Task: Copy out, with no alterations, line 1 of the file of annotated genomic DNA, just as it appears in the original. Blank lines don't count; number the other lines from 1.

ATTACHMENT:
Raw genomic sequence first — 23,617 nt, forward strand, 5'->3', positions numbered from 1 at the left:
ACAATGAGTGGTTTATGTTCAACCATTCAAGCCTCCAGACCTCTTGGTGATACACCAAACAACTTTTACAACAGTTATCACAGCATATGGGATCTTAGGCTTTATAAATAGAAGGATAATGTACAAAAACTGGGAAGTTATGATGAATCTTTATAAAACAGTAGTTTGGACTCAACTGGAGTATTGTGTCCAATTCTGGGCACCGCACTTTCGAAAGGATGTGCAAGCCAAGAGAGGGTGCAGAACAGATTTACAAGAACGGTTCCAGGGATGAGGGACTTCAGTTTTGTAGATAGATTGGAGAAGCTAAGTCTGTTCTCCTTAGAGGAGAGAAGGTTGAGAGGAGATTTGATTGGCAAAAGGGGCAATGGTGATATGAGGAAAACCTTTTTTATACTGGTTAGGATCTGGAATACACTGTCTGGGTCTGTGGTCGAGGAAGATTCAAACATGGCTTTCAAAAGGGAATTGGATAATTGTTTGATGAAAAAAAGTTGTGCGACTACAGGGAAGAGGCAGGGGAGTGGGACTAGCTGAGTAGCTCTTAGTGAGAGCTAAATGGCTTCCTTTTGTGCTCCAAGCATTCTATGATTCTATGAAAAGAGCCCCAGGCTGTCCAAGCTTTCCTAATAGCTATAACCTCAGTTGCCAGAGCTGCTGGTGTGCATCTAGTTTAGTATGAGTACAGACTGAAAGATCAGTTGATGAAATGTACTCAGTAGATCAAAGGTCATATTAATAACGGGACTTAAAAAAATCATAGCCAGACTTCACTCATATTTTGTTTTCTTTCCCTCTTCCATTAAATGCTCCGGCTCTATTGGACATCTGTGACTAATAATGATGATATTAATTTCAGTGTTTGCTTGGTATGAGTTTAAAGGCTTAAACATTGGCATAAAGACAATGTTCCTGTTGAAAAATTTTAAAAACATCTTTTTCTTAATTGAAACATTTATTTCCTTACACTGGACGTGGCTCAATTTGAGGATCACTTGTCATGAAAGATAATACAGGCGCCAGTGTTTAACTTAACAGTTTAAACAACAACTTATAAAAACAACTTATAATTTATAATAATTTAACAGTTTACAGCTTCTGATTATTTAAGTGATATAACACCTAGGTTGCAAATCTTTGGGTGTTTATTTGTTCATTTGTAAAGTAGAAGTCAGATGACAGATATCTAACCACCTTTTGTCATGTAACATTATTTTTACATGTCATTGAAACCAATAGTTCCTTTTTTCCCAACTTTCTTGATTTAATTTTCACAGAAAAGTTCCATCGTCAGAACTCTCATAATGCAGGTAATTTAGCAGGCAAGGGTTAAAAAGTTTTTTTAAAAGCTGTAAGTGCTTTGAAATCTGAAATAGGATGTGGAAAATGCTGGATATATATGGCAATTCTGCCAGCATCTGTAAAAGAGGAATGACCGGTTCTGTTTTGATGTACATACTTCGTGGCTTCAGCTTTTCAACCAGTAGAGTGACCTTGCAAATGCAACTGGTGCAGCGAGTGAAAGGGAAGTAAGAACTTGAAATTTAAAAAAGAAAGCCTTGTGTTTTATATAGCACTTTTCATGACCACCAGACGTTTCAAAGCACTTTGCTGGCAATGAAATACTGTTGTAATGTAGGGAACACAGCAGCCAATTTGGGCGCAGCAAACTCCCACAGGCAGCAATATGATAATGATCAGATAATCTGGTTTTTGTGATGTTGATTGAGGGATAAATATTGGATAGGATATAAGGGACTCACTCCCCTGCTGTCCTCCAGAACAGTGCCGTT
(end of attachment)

Raw genomic sequence first — 23,617 nt, forward strand, 5'->3', positions numbered from 1 at the left: